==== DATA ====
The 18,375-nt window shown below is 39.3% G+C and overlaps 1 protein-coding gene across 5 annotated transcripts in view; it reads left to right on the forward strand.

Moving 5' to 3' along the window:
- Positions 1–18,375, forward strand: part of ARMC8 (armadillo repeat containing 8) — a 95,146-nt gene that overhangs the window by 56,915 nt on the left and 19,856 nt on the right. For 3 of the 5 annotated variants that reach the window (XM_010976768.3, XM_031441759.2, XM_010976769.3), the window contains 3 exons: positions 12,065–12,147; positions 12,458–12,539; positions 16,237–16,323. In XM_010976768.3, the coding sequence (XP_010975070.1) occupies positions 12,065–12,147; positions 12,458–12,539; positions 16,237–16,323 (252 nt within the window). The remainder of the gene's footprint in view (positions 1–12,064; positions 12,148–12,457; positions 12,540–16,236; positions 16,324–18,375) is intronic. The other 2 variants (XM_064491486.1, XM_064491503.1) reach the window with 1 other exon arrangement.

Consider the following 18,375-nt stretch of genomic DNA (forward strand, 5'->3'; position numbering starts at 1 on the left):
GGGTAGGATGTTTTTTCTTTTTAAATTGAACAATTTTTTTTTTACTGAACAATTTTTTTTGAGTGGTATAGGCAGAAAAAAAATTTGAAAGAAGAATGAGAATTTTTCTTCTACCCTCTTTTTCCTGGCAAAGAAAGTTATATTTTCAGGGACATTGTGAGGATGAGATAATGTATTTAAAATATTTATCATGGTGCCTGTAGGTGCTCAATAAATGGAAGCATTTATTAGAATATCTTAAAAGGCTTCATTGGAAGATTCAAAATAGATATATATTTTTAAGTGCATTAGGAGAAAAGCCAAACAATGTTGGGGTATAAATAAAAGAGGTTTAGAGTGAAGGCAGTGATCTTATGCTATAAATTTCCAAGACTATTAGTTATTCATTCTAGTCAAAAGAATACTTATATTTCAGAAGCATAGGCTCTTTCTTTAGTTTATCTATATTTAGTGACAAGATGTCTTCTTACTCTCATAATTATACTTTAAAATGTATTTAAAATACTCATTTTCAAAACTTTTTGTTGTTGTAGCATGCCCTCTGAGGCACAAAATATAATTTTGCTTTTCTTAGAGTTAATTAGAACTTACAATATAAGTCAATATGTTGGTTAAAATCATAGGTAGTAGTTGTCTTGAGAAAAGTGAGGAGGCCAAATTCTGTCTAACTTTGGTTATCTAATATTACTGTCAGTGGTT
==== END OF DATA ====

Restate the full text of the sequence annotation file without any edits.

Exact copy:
The 18,375-nt window shown below is 39.3% G+C and overlaps 1 protein-coding gene across 5 annotated transcripts in view; it reads left to right on the forward strand.

Moving 5' to 3' along the window:
- Positions 1–18,375, forward strand: part of ARMC8 (armadillo repeat containing 8) — a 95,146-nt gene that overhangs the window by 56,915 nt on the left and 19,856 nt on the right. For 3 of the 5 annotated variants that reach the window (XM_010976768.3, XM_031441759.2, XM_010976769.3), the window contains 3 exons: positions 12,065–12,147; positions 12,458–12,539; positions 16,237–16,323. In XM_010976768.3, the coding sequence (XP_010975070.1) occupies positions 12,065–12,147; positions 12,458–12,539; positions 16,237–16,323 (252 nt within the window). The remainder of the gene's footprint in view (positions 1–12,064; positions 12,148–12,457; positions 12,540–16,236; positions 16,324–18,375) is intronic. The other 2 variants (XM_064491486.1, XM_064491503.1) reach the window with 1 other exon arrangement.

Consider the following 18,375-nt stretch of genomic DNA (forward strand, 5'->3'; position numbering starts at 1 on the left):
GGGTAGGATGTTTTTTCTTTTTAAATTGAACAATTTTTTTTTTACTGAACAATTTTTTTTGAGTGGTATAGGCAGAAAAAAAATTTGAAAGAAGAATGAGAATTTTTCTTCTACCCTCTTTTTCCTGGCAAAGAAAGTTATATTTTCAGGGACATTGTGAGGATGAGATAATGTATTTAAAATATTTATCATGGTGCCTGTAGGTGCTCAATAAATGGAAGCATTTATTAGAATATCTTAAAAGGCTTCATTGGAAGATTCAAAATAGATATATATTTTTAAGTGCATTAGGAGAAAAGCCAAACAATGTTGGGGTATAAATAAAAGAGGTTTAGAGTGAAGGCAGTGATCTTATGCTATAAATTTCCAAGACTATTAGTTATTCATTCTAGTCAAAAGAATACTTATATTTCAGAAGCATAGGCTCTTTCTTTAGTTTATCTATATTTAGTGACAAGATGTCTTCTTACTCTCATAATTATACTTTAAAATGTATTTAAAATACTCATTTTCAAAACTTTTTGTTGTTGTAGCATGCCCTCTGAGGCACAAAATATAATTTTGCTTTTCTTAGAGTTAATTAGAACTTACAATATAAGTCAATATGTTGGTTAAAATCATAGGTAGTAGTTGTCTTGAGAAAAGTGAGGAGGCCAAATTCTGTCTAACTTTGGTTATCTAATATTACTGTCAGTGGTT